But that tree, the more than 1,000-year-old Sunland baobab, apparently the biggest of these trees in Africa, "toppled over" last year.
Some of the oldest and largest baobabs in South Africa‚ Zimbabwe‚ Namibia‚ Botswana‚ and Zambia have abruptly died in the past decade‚ say a team of global researchers.
"The deaths of the majority of the oldest and largest African baobabs over the past 12 years is an event of an unprecedented magnitude", the scientists wrote.
Adrian Patrut, who organised the survey, added: "It's a odd feeling, because these are trees which may live for 2,000 years or more, and we see that they're dying one after another during our lifetime".
"It is definitely shocking and dramatic to experience during our lifetime the demise of so many trees with millennial ages", Adrian Patrut of Babe-Bolyai University in Romania, one of the study's co-authors, told AFP. In the past, they have been used as a prison, a barn and a bus shelter, according to the website of Kruger National Park in South Africa.
"When around 70 percent of your 1,500- to 2,000-year-old trees died within 12 years, it certainly is not normal", Erika Wise, a geographer at the University of North Carolina, Chapel Hill, who was not involved in the work, tells The Atlantic.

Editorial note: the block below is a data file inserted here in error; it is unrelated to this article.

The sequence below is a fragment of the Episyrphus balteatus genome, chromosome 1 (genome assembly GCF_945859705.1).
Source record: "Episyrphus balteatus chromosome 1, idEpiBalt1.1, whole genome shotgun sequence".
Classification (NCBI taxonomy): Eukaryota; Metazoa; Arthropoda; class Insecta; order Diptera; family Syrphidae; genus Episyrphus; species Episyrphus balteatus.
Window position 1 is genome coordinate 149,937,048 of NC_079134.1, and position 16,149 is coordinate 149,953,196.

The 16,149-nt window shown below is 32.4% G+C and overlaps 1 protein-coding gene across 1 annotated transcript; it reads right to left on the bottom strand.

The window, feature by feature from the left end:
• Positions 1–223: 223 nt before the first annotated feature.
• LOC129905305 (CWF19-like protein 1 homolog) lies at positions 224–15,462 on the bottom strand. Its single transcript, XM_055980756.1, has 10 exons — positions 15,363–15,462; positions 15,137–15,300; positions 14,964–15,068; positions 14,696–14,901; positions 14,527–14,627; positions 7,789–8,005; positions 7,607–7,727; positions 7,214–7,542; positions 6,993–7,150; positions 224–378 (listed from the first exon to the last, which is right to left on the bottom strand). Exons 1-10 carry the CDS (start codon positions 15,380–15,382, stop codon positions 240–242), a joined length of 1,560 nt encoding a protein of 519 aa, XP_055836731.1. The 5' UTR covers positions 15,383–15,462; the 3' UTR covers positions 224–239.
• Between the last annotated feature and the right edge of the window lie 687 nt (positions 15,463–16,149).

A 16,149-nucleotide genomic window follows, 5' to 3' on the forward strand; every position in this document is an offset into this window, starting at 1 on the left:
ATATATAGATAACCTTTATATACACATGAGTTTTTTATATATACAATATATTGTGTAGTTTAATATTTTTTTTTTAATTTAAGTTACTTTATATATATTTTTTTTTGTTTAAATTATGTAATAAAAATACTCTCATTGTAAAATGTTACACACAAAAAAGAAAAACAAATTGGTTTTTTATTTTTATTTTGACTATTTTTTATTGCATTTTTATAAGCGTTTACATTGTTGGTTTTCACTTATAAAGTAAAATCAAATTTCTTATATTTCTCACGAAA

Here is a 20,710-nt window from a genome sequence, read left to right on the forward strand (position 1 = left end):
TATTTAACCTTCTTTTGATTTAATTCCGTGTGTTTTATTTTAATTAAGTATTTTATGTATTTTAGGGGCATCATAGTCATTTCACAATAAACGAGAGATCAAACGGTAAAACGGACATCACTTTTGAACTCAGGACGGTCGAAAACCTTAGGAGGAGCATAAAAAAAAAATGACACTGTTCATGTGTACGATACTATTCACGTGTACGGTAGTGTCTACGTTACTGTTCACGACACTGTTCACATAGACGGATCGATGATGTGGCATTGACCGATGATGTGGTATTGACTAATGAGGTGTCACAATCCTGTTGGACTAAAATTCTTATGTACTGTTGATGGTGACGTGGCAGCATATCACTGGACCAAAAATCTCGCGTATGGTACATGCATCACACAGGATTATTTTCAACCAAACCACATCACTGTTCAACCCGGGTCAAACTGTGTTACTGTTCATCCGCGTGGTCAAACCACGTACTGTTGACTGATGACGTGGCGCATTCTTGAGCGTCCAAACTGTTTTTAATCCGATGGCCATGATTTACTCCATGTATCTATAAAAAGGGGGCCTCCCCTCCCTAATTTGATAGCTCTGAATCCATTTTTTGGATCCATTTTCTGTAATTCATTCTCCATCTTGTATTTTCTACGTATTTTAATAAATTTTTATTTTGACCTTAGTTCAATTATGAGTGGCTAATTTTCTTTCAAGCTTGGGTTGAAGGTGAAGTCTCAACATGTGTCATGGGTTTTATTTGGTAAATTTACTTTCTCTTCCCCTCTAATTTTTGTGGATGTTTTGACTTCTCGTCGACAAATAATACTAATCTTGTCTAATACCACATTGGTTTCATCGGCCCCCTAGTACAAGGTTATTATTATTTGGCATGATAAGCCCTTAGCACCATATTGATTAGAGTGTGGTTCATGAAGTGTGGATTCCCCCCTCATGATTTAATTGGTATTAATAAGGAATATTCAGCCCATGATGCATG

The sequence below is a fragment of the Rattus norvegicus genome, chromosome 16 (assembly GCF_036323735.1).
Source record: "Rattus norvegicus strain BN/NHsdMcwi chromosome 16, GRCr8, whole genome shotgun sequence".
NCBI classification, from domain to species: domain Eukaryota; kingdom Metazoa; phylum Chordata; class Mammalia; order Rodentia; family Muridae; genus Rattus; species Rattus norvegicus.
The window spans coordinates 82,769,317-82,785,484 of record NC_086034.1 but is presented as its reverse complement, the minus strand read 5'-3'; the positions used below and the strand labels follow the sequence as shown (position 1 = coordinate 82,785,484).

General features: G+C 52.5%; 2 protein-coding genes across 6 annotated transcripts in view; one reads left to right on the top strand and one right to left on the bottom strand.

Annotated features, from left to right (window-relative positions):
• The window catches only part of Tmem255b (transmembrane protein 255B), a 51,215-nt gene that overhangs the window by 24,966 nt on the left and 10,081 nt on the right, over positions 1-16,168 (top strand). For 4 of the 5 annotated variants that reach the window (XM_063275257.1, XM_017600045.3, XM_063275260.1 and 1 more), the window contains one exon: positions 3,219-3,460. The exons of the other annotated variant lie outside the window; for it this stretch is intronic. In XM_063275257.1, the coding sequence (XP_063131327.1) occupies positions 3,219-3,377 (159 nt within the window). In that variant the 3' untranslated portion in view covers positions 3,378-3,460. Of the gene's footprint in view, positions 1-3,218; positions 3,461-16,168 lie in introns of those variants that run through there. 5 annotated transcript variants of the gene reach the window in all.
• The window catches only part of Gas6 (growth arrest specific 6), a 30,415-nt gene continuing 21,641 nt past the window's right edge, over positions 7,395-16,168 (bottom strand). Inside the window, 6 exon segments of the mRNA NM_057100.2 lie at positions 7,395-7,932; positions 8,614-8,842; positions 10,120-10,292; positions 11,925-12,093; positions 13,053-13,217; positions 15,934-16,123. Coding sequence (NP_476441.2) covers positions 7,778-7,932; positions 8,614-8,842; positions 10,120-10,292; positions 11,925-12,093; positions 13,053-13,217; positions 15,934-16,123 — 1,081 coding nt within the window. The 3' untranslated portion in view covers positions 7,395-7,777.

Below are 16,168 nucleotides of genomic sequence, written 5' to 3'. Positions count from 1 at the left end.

Occurring throughout the past decade, the trees' demise could be the result of climate change, the researchers say, but further study is needed to confirm their hypothesis. The baobab is famous because it is the biggest angiosperm, and it is the most iconic tree of Africa, Patrut said.
The tree serves as a massive store of water, and bears fruit that feeds animals and humans.
A lot of scientists are increasingly getting concerned over the health of African baobab trees in Africa. "Such fix growth would lead to an inverted age sequence where wood initially gets older as you move towards the outside of the tree from the hollow". Even if one were to strip or burn bark from the tree, it would just form more and continue to grow.
"When they do die, they simply rot from the inside and suddenly collapse, leaving a heap of fibres".
It's possible that the deaths are part of a natural cycle, though it's hard to say because baobabs decay rapidly and don't leave behind any evidence of previous die-offs.
Beginning in Spring 2016, the tree began to split apart. That includes Panke, a sacred baobab in Zimbabwe that was estimated to be about 2,450 years old, with an 82-foot-wide trunk and a height of 51 feet.
None of the trees showed obvious signs of infection, the researchers found, and the pattern of deaths did not fit what would be expected had the die-off been caused by a contagious disease.